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The marathon route winding through St. Peter’s Square and finishing under the Arch of Constantine in front of the Colosseum. A medals plaza set up inside the Baths of Caracalla. Beach volleyball played at the Circus Maximus.
Since Italian Premier Matteo Renzi announced Rome’s bid for the 2024 Olympics last year, the details have been something of a mystery.
But, in a wide-ranging interview with The Associated Press, bid chairman Luca Cordero di Montezemolo revealed a list of “iconic venues” that will take full advantage of Rome’s historic settings and Italy’s television-friendly backdrops.
Among other plans, cyclists could finish the road race with a sprint on the majestic Via dei Fori Imperiali and sailing would take place off Sardinia, Sicily or the Amalfi coast. The marathon route would run alongside Rome’s synagogue and mosque to promote interfaith peace.
“With television today, to have the possibility to put together the sport, the emotion, with the (surroundings) is fantastic,” said Montezemolo, the former Ferrari president and current Alitalia chairman.
The center of the bid project is the Foro Italico, which features the Stadio Olimpico used for the 1960 Games with an adjacent aquatics venue.
“We can do the opening ceremony and the athletics tonight,” Montezemolo said. “(We’re) ready. Swimming tonight. … Seventy percent of the venues are existing.”
Another main area will be at Tor Vergata, a university zone on Rome’s ring road that would be used for the athletes village, basketball, volleyball and perhaps the velodrome.
Gymnastics, boxing, fencing, judo, taekwondo and some other sports would be held at the Fiera convention center near the main airport.
With Tor Vergata currently in a state of abandonment. Montezemolo wants the athletes village to be turned into university housing and a hospital after the games.
“I don’t want to present a town that puts in the window only history and (the) past,” he said.
A drawback might be the distance — 33 kilometers (20 miles) — from Tor Vergata to the Foro Italico. That could impact athletics and swimming competitors who often return to the village between morning heats and evening finals.
Rome would like to host the games in August (sometime between Aug. 5-25) when the locals go on vacation — so traffic might not be as much of a problem as usual.
“It could be 40 minutes without traffic,” Montezemolo said.
One of the biggest challenges to Rome’s bid remains concern over corruption in construction contracts.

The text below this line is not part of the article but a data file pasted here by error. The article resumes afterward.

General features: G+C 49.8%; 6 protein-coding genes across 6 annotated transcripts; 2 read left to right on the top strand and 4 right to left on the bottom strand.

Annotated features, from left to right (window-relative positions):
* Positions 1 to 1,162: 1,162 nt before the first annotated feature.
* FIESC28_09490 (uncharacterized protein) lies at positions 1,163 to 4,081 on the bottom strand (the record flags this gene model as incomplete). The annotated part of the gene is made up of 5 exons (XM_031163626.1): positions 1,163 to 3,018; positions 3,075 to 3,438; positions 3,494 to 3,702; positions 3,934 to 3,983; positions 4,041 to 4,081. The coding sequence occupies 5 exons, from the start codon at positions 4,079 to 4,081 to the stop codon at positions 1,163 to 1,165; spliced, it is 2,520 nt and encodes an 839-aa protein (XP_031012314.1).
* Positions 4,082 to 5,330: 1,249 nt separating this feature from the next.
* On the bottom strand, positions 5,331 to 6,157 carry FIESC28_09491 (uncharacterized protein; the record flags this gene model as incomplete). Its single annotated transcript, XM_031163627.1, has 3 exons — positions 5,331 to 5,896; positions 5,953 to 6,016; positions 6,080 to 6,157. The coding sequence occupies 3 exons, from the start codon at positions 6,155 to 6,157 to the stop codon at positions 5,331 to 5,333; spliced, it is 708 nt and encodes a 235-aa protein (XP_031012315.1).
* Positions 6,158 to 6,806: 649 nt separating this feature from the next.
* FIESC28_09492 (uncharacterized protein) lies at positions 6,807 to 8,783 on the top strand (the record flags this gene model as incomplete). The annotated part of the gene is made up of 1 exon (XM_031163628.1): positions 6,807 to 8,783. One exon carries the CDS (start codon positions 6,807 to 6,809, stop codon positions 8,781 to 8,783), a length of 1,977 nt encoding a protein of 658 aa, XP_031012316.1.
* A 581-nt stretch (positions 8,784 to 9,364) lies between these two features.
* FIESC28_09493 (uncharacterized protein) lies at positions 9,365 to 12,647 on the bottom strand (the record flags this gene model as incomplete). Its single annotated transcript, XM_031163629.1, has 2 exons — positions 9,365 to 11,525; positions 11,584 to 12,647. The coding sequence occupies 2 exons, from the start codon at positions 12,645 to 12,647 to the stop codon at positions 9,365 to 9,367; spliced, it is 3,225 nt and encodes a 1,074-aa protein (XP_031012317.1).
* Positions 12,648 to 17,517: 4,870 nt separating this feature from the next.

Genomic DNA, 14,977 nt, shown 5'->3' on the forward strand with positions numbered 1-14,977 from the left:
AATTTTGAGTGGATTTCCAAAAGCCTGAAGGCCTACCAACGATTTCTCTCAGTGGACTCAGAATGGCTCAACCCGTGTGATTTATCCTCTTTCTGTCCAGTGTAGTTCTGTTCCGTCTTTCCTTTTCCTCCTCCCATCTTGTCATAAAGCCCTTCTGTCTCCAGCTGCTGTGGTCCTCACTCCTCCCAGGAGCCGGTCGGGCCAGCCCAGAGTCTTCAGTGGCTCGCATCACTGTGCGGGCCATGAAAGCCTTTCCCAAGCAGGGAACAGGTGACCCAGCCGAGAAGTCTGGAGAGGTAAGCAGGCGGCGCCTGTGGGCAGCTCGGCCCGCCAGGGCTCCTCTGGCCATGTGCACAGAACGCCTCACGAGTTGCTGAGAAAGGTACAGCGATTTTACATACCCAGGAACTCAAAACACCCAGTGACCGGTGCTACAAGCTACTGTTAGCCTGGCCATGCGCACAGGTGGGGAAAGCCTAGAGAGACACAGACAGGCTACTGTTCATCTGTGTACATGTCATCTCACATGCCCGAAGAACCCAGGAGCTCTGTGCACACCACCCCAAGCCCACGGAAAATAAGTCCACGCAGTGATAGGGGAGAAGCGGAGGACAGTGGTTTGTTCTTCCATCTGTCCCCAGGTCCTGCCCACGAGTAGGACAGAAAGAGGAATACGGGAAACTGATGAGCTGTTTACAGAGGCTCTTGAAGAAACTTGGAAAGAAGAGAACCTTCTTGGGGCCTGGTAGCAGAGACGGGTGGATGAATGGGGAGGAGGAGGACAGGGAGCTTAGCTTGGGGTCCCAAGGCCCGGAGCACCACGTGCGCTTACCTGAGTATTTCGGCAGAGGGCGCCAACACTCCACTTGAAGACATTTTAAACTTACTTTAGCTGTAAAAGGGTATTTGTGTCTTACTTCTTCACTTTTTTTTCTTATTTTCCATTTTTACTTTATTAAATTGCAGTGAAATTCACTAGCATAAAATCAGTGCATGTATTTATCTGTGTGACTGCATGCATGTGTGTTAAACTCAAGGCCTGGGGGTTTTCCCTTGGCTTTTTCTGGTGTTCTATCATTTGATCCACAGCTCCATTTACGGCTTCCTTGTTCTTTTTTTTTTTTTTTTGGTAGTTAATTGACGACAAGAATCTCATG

Dozens of suspects have been ordered to stand trial in November for a widening corruption scandal in Rome labeled “Mafia Capital.” Phone conversations intercepted by police and published in the media described how local criminal bosses managed to cement ties with city politicians over lucrative public contracts.
“I don’t accept that it’s automatic to do a big event together with corruption,” Montezemolo said.
At a flashy funeral send-off for a reputed mafia chieftain last month, there was a gilded horse-drawn carriage and “Godfather” theme music.
“I was astonished,” Montezemolo said of Vittorio Casamonica’s funeral. “If this happened, it means that somebody did not (police) enough.”
With “Mafia Capital” in mind, Montezemolo is appointing Renzi’s anti-corruption czar Raffaele Cantone to a place on the bid team, and he’s also naming a handful of prominent judicial figures to oversee the contracts process.
“This is the best way to clean,” said Montezemolo, who is running the bid committee without a salary. “This is the process. For many years that was not the process.”
In line with the IOC’s new cost-cutting agenda, Rome is also promoting a thrifty bid.
Plans call for a games budget of 6 billion euros ($6.7 billion) — or roughly half of what London spent in 2012.
The bid budget is 10 million euros ($11 million) — a fraction of the 60 million euros ($65 million) that rival Paris is spending. Los Angeles — the other main contender — raised $35 million in a single week for its bid campaign.
The other bidders are Hamburg, Germany, and Budapest, Hungary. The IOC will select the host city in 2017.
Rome hasn’t launched a website yet — although that’s in the works.
Having witnessed Boston’s withdrawal from the race after a public backlash, Rome is being extra careful.
“I prefer to announce when things are confirmed,” Montezemolo said. “It’s very easy to say we will do soccer in the Colosseum and maybe swimming in the Tiber. But that is not realistic.”
This article was written by Andrew Dampf from The Associated Press and was legally licensed through the NewsCred publisher network.